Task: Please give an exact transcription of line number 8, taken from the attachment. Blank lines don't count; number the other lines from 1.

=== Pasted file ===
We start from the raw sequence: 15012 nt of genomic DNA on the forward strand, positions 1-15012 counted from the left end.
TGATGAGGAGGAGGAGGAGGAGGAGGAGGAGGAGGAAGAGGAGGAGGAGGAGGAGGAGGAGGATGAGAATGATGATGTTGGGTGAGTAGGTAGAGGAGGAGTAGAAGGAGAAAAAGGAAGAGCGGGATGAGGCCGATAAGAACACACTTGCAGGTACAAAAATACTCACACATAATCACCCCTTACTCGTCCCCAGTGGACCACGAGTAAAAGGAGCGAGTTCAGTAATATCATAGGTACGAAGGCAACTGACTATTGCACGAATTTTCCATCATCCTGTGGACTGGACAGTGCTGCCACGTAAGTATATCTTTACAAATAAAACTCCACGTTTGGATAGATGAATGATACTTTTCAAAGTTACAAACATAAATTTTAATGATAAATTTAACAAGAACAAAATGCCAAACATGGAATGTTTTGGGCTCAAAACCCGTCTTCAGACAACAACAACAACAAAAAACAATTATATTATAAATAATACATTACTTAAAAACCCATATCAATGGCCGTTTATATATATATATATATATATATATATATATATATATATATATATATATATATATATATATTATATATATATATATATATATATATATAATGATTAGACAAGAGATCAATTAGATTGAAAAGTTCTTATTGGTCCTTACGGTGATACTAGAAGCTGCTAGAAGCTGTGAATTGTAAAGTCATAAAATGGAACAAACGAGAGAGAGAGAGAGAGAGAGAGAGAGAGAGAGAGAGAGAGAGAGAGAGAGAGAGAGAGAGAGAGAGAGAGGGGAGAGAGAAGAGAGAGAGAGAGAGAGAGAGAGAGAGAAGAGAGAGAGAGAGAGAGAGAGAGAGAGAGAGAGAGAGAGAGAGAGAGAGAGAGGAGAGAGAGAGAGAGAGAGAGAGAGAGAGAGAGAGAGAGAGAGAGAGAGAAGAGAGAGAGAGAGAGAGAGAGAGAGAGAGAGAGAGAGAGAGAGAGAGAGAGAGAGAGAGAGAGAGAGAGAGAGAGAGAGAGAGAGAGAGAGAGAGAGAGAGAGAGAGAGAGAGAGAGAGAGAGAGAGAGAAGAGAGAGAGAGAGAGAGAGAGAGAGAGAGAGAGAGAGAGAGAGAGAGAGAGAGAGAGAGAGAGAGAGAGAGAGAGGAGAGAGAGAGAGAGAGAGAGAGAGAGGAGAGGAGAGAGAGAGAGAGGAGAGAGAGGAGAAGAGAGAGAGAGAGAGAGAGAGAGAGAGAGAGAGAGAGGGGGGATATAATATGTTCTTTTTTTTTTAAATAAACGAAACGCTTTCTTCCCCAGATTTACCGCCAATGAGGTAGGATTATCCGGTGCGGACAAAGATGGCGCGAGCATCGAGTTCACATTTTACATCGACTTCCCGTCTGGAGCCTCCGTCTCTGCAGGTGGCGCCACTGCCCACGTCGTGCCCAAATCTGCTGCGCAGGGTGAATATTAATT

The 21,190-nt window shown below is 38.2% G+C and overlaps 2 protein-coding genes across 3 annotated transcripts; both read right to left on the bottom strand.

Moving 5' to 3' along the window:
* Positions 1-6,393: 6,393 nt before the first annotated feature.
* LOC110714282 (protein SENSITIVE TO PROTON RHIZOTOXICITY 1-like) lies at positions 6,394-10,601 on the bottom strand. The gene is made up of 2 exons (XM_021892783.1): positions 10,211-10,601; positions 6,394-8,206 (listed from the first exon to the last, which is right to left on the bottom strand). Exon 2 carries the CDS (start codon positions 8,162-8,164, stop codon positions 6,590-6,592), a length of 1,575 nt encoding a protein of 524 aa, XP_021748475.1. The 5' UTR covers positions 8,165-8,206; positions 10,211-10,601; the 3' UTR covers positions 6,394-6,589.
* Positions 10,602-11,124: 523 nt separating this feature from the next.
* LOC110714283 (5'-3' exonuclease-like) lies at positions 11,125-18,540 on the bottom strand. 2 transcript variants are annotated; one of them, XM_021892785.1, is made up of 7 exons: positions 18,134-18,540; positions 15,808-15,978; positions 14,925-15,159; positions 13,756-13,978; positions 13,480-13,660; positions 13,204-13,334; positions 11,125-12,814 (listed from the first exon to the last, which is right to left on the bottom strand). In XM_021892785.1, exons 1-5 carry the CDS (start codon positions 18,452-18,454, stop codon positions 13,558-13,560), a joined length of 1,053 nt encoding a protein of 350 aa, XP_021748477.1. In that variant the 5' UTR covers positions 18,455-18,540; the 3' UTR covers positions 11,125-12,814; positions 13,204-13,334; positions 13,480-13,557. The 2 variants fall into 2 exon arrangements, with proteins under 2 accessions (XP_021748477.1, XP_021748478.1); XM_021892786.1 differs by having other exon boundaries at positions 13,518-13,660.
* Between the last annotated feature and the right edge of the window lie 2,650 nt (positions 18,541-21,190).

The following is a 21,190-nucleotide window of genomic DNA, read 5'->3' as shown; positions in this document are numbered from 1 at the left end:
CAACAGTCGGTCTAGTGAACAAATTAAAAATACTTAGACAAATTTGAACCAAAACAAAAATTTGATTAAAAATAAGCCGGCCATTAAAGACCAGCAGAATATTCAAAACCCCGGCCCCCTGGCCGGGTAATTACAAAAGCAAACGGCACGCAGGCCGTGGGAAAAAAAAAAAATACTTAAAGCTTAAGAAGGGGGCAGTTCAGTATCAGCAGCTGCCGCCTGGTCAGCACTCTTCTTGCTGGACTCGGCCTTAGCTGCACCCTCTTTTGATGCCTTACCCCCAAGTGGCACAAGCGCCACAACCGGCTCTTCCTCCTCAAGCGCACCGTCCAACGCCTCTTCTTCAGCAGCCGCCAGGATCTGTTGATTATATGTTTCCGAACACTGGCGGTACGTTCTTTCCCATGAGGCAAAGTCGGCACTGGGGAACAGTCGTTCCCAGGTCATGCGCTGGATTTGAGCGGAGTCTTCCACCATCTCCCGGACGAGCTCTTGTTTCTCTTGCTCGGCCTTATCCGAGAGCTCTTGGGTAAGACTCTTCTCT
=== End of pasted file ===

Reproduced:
* LOC110714283 (5'-3' exonuclease-like) lies at positions 11,125-18,540 on the bottom strand. 2 transcript variants are annotated; one of them, XM_021892785.1, is made up of 7 exons: positions 18,134-18,540; positions 15,808-15,978; positions 14,925-15,159; positions 13,756-13,978; positions 13,480-13,660; positions 13,204-13,334; positions 11,125-12,814 (listed from the first exon to the last, which is right to left on the bottom strand). In XM_021892785.1, exons 1-5 carry the CDS (start codon positions 18,452-18,454, stop codon positions 13,558-13,560), a joined length of 1,053 nt encoding a protein of 350 aa, XP_021748477.1. In that variant the 5' UTR covers positions 18,455-18,540; the 3' UTR covers positions 11,125-12,814; positions 13,204-13,334; positions 13,480-13,557. The 2 variants fall into 2 exon arrangements, with proteins under 2 accessions (XP_021748477.1, XP_021748478.1); XM_021892786.1 differs by having other exon boundaries at positions 13,518-13,660.